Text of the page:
That is the estimate given by French police Colonel Stephane Gauffeny. 2,000 is a staggering number, but apparently is a dramatic reduction from a decade ago. He tells Roland Lloyd Parry of AFP: “We concentrate our energy on the biggest thefts or the biggest criminal rings”. One example is the Drouot investigation, which is taking precedence and resources away from some other thefts. Italy is often a victim of art theft, but France is as well, with the recent holiday thefts and last year’s Picasso Museum theft just some recent high profile examples. Pictured here is the Cantini Museum in Marseille where a Degas was “unscrewed” from a wall over the hiliday season, yet there were no signs of forced entry.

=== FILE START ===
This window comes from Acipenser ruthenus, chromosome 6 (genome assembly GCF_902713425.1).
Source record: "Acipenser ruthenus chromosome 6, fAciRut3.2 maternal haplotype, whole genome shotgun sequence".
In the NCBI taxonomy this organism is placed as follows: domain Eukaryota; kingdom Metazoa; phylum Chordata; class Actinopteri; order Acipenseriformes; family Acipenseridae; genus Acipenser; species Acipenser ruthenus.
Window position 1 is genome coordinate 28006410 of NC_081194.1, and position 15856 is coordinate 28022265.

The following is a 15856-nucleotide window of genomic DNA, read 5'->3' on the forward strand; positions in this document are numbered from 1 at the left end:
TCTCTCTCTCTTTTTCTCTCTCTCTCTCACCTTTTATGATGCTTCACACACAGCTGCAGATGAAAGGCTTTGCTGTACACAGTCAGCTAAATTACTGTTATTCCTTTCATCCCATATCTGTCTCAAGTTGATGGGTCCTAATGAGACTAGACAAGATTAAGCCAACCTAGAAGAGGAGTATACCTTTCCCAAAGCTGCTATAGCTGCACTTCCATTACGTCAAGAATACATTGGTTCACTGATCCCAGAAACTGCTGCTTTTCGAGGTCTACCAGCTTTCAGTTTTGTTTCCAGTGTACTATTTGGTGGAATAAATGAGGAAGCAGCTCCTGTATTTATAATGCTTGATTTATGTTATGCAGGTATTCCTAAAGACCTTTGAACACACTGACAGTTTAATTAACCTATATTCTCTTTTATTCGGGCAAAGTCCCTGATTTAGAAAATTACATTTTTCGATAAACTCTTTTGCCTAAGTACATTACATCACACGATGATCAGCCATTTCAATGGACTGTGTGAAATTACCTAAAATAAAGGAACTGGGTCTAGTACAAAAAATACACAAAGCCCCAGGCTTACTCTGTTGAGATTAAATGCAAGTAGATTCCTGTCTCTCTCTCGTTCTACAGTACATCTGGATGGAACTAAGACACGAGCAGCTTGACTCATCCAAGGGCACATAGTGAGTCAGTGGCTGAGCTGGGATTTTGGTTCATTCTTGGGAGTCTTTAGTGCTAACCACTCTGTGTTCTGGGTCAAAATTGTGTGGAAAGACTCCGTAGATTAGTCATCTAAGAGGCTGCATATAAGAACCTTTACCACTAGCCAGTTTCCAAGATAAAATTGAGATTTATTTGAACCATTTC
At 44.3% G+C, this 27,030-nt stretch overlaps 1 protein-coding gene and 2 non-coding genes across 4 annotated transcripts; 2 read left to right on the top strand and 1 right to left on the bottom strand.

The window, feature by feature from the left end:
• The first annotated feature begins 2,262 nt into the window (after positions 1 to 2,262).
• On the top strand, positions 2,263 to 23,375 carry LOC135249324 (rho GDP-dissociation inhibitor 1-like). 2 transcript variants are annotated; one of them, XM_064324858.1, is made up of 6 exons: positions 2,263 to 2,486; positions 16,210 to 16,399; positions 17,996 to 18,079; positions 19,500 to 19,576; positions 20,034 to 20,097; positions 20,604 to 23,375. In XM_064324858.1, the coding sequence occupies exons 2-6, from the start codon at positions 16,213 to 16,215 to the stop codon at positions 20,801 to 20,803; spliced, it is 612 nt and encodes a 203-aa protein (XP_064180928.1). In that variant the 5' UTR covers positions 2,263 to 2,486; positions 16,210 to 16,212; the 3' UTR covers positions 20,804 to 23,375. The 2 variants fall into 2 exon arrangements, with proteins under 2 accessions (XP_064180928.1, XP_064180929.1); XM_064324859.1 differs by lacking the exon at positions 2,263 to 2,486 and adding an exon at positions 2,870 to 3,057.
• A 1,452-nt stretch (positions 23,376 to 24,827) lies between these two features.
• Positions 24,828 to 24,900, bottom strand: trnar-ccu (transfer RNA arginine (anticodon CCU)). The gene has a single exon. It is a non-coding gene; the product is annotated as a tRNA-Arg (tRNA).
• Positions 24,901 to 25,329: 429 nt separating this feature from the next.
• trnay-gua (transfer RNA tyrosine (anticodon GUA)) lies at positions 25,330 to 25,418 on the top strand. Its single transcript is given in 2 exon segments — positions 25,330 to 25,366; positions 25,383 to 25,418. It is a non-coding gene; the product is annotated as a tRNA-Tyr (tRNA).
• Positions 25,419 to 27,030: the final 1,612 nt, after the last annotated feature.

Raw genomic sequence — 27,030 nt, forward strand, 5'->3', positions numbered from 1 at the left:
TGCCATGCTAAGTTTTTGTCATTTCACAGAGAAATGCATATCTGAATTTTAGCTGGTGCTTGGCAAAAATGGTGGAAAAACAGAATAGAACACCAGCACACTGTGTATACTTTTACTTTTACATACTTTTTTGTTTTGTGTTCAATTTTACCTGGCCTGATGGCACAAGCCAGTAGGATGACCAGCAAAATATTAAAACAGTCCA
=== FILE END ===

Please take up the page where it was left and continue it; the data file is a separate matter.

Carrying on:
What happens to these stolen works? The mundane objects are stored until they can be sold later. The rare and valuable works are exported abroad illegally. Yet the rate of recovery for many of these works is very low. Yet the work of Colonel Gauffeny and others is key, and one of the important steps law enforcement agencies can take is to start keeping track and compiling statistics on art theft.
- Lloyd Parry Roland, AFP: France battles theft of cultural treasures, AFP, January 10, 2010.